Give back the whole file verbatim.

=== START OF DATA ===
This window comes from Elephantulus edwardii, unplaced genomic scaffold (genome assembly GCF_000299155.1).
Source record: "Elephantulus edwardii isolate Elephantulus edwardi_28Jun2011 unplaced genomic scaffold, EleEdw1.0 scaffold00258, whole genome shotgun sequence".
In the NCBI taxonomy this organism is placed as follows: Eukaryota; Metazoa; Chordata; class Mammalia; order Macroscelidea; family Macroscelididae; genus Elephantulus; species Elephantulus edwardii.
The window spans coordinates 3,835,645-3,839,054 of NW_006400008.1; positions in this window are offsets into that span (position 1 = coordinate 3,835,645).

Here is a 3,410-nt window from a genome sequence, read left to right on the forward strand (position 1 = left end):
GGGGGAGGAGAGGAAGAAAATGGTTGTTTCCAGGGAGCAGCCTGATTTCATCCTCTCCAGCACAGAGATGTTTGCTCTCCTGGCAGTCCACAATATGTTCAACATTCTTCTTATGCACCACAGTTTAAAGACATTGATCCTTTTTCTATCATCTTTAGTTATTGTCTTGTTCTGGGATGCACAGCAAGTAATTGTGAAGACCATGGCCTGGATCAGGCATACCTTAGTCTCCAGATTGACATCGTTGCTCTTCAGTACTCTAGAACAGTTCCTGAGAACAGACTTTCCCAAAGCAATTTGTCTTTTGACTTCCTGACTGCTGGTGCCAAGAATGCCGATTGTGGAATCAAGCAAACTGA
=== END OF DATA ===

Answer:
This window comes from Elephantulus edwardii, unplaced genomic scaffold (genome assembly GCF_000299155.1).
Source record: "Elephantulus edwardii isolate Elephantulus edwardi_28Jun2011 unplaced genomic scaffold, EleEdw1.0 scaffold00258, whole genome shotgun sequence".
In the NCBI taxonomy this organism is placed as follows: Eukaryota; Metazoa; Chordata; class Mammalia; order Macroscelidea; family Macroscelididae; genus Elephantulus; species Elephantulus edwardii.
The window spans coordinates 3,835,645-3,839,054 of NW_006400008.1; positions in this window are offsets into that span (position 1 = coordinate 3,835,645).

Here is a 3,410-nt window from a genome sequence, read left to right on the forward strand (position 1 = left end):
GGGGGAGGAGAGGAAGAAAATGGTTGTTTCCAGGGAGCAGCCTGATTTCATCCTCTCCAGCACAGAGATGTTTGCTCTCCTGGCAGTCCACAATATGTTCAACATTCTTCTTATGCACCACAGTTTAAAGACATTGATCCTTTTTCTATCATCTTTAGTTATTGTCTTGTTCTGGGATGCACAGCAAGTAATTGTGAAGACCATGGCCTGGATCAGGCATACCTTAGTCTCCAGATTGACATCGTTGCTCTTCAGTACTCTAGAACAGTTCCTGAGAACAGACTTTCCCAAAGCAATTTGTCTTTTGACTTCCTGACTGCTGGTGCCAAGAATGCCGATTGTGGAATCAAGCAAACTGA